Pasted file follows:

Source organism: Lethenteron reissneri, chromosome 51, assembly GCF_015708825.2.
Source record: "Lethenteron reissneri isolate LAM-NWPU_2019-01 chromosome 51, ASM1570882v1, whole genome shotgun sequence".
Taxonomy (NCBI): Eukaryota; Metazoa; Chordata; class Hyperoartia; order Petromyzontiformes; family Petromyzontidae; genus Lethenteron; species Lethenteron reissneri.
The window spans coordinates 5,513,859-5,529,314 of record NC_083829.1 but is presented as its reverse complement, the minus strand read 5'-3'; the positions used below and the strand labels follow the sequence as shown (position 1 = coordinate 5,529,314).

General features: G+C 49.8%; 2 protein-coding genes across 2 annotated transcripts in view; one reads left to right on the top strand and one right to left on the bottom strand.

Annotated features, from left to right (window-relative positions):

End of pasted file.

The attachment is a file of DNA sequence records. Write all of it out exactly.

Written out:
Source organism: Lethenteron reissneri, chromosome 51, assembly GCF_015708825.2.
Source record: "Lethenteron reissneri isolate LAM-NWPU_2019-01 chromosome 51, ASM1570882v1, whole genome shotgun sequence".
Taxonomy (NCBI): Eukaryota; Metazoa; Chordata; class Hyperoartia; order Petromyzontiformes; family Petromyzontidae; genus Lethenteron; species Lethenteron reissneri.
The window spans coordinates 5,513,859-5,529,314 of record NC_083829.1 but is presented as its reverse complement, the minus strand read 5'-3'; the positions used below and the strand labels follow the sequence as shown (position 1 = coordinate 5,529,314).

General features: G+C 49.8%; 2 protein-coding genes across 2 annotated transcripts in view; one reads left to right on the top strand and one right to left on the bottom strand.

Annotated features, from left to right (window-relative positions):